As I have shared with readers this year has seen a few challenges in my life including a pesky eye problem which I am told cannot be diagnosed or cured...because of lack of research...
After seeing a fair amount of doctors, I have been told to learn to live with 'it' as no change has been detected. Easier said than done, the original problem remains and it has taken a toll on life in more ways than I ever imagine. No complaints though, there is worse but it upset my one favourite pastime...you guessed it, READING!
It would appear I must alter my banner from 'Book Reviewer'...Sad!
Still, KINDLE has been a lifesaver as I can adjust the print (providing I can keep at bay the recurring headaches...).
Thus I have been able to enjoy a few good books (particularly as I have been flying a lot lately and layovers are sometimes lengthy).
So here are a couple of titles I would like to bring to your attention if you enjoy reading:
The House By The Dvina: A Russian Childhood by Eugenie Fraser
The House by the Dvina is the riveting story of two families separated in culture and geography but bound together by a Russian-Scottish marriage. It includes episodes as romantic and dramatic as any in fiction: the purchase by the author's great-grandfather of a peasant girl with whom he had fallen in love; the desperate sledge journey in the depths of winter made by her grandmother to intercede with Tsar Aleksandr II for her husband; the extraordinary courtship of her parents; and her Scottish granny being caught up in the abortive revolution of 1905.
Eugenie Fraser herself was brought up in Russia but was taken on visits to Scotland. She marvellously evokes a child's reactions to two totally different environments, sets of customs and family backgrounds, while the characters are beautifully drawn and splendidly memorable.
With the events of 1914 to 1920 - the war with Germany, the Revolution, the murder of the Tsar and the withdrawal of the Allied Intervention in the north - came the disintegration of Russia and of family life. The stark realities of hunger, deprivation and fear are sharply contrasted with the adventures of childhood. The reader shares the family's suspense and concern about the fates of its members and relives with Eugenie her final escape to Scotland.
In The House by the Dvina, Eugenie Fraser has vividly and poignantly portrayed a way of life that finally disappeared in violence and tragedy.
What I thought:
I have always been fascinated by the Russian history and particularly the events leading to its revolution. This beautifully written autobiography will capture your imagination with its romance and dramatic developments.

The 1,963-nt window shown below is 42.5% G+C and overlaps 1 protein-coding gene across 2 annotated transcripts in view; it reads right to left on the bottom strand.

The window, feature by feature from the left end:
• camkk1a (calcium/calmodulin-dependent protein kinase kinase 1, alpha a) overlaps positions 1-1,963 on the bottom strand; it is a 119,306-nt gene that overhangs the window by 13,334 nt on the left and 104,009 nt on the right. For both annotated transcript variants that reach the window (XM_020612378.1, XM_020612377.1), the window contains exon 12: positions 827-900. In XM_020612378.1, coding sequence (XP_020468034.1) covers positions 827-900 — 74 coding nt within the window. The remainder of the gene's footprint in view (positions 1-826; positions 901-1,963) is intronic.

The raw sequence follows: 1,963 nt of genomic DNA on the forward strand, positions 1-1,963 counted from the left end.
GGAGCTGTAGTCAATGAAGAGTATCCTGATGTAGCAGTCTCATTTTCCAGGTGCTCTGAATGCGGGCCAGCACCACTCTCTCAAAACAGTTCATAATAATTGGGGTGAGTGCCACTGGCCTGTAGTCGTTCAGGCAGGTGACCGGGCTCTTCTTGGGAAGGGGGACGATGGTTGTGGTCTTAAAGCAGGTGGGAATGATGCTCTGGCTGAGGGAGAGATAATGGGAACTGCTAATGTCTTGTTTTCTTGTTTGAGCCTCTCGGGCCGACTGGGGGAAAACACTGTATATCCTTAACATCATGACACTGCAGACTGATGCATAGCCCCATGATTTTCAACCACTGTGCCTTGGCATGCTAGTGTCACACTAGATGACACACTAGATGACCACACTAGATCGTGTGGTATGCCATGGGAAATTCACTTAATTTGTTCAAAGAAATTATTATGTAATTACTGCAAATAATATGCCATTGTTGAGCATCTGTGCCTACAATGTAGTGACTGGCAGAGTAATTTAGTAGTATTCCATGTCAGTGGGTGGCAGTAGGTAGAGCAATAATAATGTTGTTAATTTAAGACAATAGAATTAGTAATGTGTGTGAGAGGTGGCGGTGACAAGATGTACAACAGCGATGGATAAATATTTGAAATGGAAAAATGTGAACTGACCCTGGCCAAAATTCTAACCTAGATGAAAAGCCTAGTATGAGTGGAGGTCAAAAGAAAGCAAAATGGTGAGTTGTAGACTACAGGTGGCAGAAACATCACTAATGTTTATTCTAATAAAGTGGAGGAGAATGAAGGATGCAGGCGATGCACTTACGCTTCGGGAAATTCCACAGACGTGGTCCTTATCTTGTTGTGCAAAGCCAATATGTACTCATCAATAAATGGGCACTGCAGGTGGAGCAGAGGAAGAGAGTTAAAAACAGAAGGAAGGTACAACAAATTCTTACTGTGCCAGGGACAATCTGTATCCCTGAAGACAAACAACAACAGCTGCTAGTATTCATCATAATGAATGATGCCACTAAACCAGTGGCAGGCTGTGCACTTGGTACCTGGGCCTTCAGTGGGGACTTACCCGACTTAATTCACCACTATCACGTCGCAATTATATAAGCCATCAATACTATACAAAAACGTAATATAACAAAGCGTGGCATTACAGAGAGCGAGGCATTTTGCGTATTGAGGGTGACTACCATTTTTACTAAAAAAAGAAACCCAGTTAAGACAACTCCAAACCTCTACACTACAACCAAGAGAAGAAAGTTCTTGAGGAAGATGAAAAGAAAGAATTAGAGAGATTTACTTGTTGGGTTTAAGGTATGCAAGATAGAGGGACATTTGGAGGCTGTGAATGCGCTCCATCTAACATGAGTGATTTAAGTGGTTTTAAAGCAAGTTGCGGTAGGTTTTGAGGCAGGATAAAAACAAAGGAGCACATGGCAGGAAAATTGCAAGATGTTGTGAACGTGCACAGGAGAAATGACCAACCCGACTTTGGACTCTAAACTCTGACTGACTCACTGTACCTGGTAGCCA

And it all starts with the author's great grandfather purchasing a peasant girl with whom he had fallen in love..
To note: the book includes many photos to recapture a world gone by!
One of the best books I have read lately and rating 5 stars!!
The Casual Vacancy by J.K. Rowling
A big novel about a small town...
When Barry Fairbrother dies in his early forties, the town of Pagford is left in shock.
Pagford is, seemingly, an English idyll, with a cobbled market square and an ancient abbey, but what lies behind the pretty façade is a town at war.
Rich at war with poor, teenagers at war with their parents, wives at war with their husbands, teachers at war with their pupils...Pagford is not what it first seems.
And the empty seat left by Barry on the parish council soon becomes the catalyst for the biggest war the town has yet seen. Who will triumph in an election fraught with passion, duplicity, and unexpected revelations?
The Casual Vacancy is J.K. Rowling's first novel for adults. It is the work of a storyteller like no other.
I purchased this novel during a lengthy layover (that's what happens when you miss your flight!) and thought the story to be about Pagford, an idyllic village with colourful characters strolling amongst their cobbled market square, tending their little gardens etc...One look at the cover and I thought I was on a good thing...
Far from being the page turner I expected this one was disappointing. In fact it was hard to get into it and at 639 pages, more than I wanted to read. Those who are fans of the author and her work might well appreciate it but I can only declare it 'not my cup of tea'. I never bothered reading the Harry Potter series and fell asleep not one but twice through the movie...
To be noted: A movie was made of the book starring none other than the talented Michael Gambon so my suggestion is try that instead, it might make more sense!
I'll rate this one 3 stars!